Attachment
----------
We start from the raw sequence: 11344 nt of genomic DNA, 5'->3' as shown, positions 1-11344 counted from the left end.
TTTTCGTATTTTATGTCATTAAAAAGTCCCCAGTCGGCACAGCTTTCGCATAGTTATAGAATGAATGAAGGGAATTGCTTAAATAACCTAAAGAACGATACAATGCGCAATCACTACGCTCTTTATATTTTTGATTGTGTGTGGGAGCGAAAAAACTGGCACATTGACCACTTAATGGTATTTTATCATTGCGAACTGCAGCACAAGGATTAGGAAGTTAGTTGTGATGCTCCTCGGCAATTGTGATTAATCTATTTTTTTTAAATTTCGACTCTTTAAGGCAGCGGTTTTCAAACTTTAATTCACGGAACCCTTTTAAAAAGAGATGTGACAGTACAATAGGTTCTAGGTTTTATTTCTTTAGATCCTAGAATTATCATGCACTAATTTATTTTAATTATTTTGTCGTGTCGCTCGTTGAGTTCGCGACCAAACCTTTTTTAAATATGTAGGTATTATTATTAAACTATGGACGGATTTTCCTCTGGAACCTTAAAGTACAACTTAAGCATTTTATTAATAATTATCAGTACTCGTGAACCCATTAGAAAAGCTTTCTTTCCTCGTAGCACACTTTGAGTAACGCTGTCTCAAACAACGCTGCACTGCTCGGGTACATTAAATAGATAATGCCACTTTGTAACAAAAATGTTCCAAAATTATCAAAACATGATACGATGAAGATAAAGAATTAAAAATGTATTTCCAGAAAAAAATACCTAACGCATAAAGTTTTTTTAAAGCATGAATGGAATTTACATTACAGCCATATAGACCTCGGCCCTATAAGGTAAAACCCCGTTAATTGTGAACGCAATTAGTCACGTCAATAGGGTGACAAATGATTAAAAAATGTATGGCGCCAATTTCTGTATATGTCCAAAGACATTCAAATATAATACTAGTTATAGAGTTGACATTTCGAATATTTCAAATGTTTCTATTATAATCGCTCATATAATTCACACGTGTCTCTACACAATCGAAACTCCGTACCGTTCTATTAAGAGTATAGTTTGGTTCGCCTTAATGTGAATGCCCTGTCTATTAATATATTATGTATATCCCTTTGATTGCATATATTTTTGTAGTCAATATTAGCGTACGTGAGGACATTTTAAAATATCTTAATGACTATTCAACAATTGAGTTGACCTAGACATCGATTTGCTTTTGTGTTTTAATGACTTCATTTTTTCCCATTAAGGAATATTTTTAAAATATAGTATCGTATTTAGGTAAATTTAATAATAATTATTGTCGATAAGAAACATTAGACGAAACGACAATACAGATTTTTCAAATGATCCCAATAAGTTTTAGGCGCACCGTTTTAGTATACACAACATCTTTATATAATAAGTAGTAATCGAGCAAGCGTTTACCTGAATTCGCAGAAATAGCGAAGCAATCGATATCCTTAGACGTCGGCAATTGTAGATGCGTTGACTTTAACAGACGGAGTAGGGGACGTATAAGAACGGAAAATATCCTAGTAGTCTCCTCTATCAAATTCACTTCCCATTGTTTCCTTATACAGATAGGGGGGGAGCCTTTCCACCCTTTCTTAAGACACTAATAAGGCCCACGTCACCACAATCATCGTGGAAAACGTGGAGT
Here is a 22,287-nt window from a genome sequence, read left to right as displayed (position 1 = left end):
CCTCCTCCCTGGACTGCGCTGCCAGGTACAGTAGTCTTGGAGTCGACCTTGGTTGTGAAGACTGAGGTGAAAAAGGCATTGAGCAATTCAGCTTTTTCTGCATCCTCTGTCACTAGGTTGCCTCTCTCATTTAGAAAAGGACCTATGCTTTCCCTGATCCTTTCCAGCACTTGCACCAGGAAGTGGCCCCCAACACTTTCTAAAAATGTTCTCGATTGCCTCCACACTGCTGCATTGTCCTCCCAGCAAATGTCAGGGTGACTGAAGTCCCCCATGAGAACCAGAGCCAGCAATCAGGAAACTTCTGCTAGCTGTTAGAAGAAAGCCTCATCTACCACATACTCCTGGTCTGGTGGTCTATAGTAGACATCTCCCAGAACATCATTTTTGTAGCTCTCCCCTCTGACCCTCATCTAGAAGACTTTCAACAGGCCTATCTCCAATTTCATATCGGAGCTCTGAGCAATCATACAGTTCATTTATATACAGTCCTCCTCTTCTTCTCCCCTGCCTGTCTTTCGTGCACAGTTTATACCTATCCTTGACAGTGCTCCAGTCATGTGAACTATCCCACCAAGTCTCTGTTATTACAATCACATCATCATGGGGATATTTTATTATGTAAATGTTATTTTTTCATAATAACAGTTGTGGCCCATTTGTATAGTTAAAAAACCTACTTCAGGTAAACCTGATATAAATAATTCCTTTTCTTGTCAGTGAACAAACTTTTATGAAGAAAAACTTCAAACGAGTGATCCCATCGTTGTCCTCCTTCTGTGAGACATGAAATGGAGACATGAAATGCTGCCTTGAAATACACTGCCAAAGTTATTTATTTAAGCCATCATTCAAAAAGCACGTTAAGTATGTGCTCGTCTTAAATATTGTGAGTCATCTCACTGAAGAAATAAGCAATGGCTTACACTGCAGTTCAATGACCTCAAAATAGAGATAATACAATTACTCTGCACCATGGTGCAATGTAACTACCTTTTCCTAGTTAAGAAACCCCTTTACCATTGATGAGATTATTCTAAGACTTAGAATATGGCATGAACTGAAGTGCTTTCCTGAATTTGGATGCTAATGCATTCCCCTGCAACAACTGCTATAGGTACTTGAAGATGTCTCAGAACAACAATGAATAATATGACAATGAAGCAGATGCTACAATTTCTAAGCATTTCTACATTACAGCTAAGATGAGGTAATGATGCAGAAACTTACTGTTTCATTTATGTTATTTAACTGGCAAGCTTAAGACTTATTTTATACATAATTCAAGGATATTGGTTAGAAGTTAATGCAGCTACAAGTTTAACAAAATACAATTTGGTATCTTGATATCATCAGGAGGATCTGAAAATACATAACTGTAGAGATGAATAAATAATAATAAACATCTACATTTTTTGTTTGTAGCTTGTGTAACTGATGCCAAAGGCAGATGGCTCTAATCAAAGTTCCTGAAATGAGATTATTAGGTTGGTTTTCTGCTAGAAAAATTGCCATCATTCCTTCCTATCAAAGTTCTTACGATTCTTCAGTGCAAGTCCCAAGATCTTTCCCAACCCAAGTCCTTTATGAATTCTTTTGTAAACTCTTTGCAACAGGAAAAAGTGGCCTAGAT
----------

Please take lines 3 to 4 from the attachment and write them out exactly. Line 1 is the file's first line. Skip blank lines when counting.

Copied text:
Here is a 22,287-nt window from a genome sequence, read left to right as displayed (position 1 = left end):
CCTCCTCCCTGGACTGCGCTGCCAGGTACAGTAGTCTTGGAGTCGACCTTGGTTGTGAAGACTGAGGTGAAAAAGGCATTGAGCAATTCAGCTTTTTCTGCATCCTCTGTCACTAGGTTGCCTCTCTCATTTAGAAAAGGACCTATGCTTTCCCTGATCCTTTCCAGCACTTGCACCAGGAAGTGGCCCCCAACACTTTCTAAAAATGTTCTCGATTGCCTCCACACTGCTGCATTGTCCTCCCAGCAAATGTCAGGGTGACTGAAGTCCCCCATGAGAACCAGAGCCAGCAATCAGGAAACTTCTGCTAGCTGTTAGAAGAAAGCCTCATCTACCACATACTCCTGGTCTGGTGGTCTATAGTAGACATCTCCCAGAACATCATTTTTGTAGCTCTCCCCTCTGACCCTCATCTAGAAGACTTTCAACAGGCCTATCTCCAATTTCATATCGGAGCTCTGAGCAATCATACAGTTCATTTATATACAGTCCTCCTCTTCTTCTCCCCTGCCTGTCTTTCGTGCACAGTTTATACCTATCCTTGACAGTGCTCCAGTCATGTGAACTATCCCACCAAGTCTCTGTTATTACAATCACATCATCATGGGGATATTTTATTATGTAAATGTTATTTTTTCATAATAACAGTTGTGGCCCATTTGTATAGTTAAAAAACCTACTTCAGGTAAACCTGATATAAATAATTCCTTTTCTTGTCAGTGAACAAACTTTTATGAAGAAAAACTTCAAACGAGTGATCCCATCGTTGTCCTCCTTCTGTGAGACATGAAATGGAGACATGAAATGCTGCCTTGAAATACACTGCCAAAGTTATTTATTTAAGCCATCATTCAAAAAGCACGTTAAGTATGTGCTCGTCTTAAATATTGTGAGTCATCTCACTGAAGAAATAAGCAATGGCTTACACTGCAGTTCAATGACCTCAAAATAGAGATAATACAATTACTCTGCACCATGGTGCAATGTAACTACCTTTTCCTAGTTAAGAAACCCCTTTACCATTGATGAGATTATTCTAAGACTTAGAATATGGCATGAACTGAAGTGCTTTCCTGAATTTGGATGCTAATGCATTCCCCTGCAACAACTGCTATAGGTACTTGAAGATGTCTCAGAACAACAATGAATAATATGACAATGAAGCAGATGCTACAATTTCTAAGCATTTCTACATTACAGCTAAGATGAGGTAATGATGCAGAAACTTACTGTTTCATTTATGTTATTTAACTGGCAAGCTTAAGACTTATTTTATACATAATTCAAGGATATTGGTTAGAAGTTAATGCAGCTACAAGTTTAACAAAATACAATTTGGTATCTTGATATCATCAGGAGGATCTGAAAATACATAACTGTAGAGATGAATAAATAATAATAAACATCTACATTTTTTGTTTGTAGCTTGTGTAACTGATGCCAAAGGCAGATGGCTCTAATCAAAGTTCCTGAAATGAGATTATTAGGTTGGTTTTCTGCTAGAAAAATTGCCATCATTCCTTCCTATCAAAGTTCTTACGATTCTTCAGTGCAAGTCCCAAGATCTTTCCCAACCCAAGTCCTTTATGAATTCTTTTGTAAACTCTTTGCAACAGGAAAAAGTGGCCTAGAT